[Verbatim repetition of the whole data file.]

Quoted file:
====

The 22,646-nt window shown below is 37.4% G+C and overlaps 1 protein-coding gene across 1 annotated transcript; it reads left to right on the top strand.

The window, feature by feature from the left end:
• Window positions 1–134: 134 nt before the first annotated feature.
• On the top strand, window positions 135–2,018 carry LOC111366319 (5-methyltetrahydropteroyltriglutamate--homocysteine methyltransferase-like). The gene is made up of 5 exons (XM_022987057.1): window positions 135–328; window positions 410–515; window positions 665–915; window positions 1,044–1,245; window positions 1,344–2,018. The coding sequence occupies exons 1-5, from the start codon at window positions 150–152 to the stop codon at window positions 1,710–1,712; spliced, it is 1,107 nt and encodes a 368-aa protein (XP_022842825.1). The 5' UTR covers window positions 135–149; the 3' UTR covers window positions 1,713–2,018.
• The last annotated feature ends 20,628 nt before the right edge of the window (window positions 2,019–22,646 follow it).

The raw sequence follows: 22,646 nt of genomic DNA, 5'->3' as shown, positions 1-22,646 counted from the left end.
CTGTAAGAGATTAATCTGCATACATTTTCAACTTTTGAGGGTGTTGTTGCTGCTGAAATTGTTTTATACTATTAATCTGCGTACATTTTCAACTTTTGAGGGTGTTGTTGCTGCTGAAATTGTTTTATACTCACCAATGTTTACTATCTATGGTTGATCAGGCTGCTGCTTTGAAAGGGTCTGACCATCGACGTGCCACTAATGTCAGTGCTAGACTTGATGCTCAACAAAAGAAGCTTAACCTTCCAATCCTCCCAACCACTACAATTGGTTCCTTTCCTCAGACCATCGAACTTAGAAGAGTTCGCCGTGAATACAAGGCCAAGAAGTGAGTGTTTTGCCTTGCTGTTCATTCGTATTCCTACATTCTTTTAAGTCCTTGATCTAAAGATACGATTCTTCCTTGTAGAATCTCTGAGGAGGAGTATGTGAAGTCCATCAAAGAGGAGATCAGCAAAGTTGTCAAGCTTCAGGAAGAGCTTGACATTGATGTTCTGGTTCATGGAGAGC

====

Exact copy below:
The 22,646-nt window shown below is 37.4% G+C and overlaps 1 protein-coding gene across 1 annotated transcript; it reads left to right on the top strand.

The window, feature by feature from the left end:
• Window positions 1–134: 134 nt before the first annotated feature.
• On the top strand, window positions 135–2,018 carry LOC111366319 (5-methyltetrahydropteroyltriglutamate--homocysteine methyltransferase-like). The gene is made up of 5 exons (XM_022987057.1): window positions 135–328; window positions 410–515; window positions 665–915; window positions 1,044–1,245; window positions 1,344–2,018. The coding sequence occupies exons 1-5, from the start codon at window positions 150–152 to the stop codon at window positions 1,710–1,712; spliced, it is 1,107 nt and encodes a 368-aa protein (XP_022842825.1). The 5' UTR covers window positions 135–149; the 3' UTR covers window positions 1,713–2,018.
• The last annotated feature ends 20,628 nt before the right edge of the window (window positions 2,019–22,646 follow it).

The raw sequence follows: 22,646 nt of genomic DNA, 5'->3' as shown, positions 1-22,646 counted from the left end.
CTGTAAGAGATTAATCTGCATACATTTTCAACTTTTGAGGGTGTTGTTGCTGCTGAAATTGTTTTATACTATTAATCTGCGTACATTTTCAACTTTTGAGGGTGTTGTTGCTGCTGAAATTGTTTTATACTCACCAATGTTTACTATCTATGGTTGATCAGGCTGCTGCTTTGAAAGGGTCTGACCATCGACGTGCCACTAATGTCAGTGCTAGACTTGATGCTCAACAAAAGAAGCTTAACCTTCCAATCCTCCCAACCACTACAATTGGTTCCTTTCCTCAGACCATCGAACTTAGAAGAGTTCGCCGTGAATACAAGGCCAAGAAGTGAGTGTTTTGCCTTGCTGTTCATTCGTATTCCTACATTCTTTTAAGTCCTTGATCTAAAGATACGATTCTTCCTTGTAGAATCTCTGAGGAGGAGTATGTGAAGTCCATCAAAGAGGAGATCAGCAAAGTTGTCAAGCTTCAGGAAGAGCTTGACATTGATGTTCTGGTTCATGGAGAGC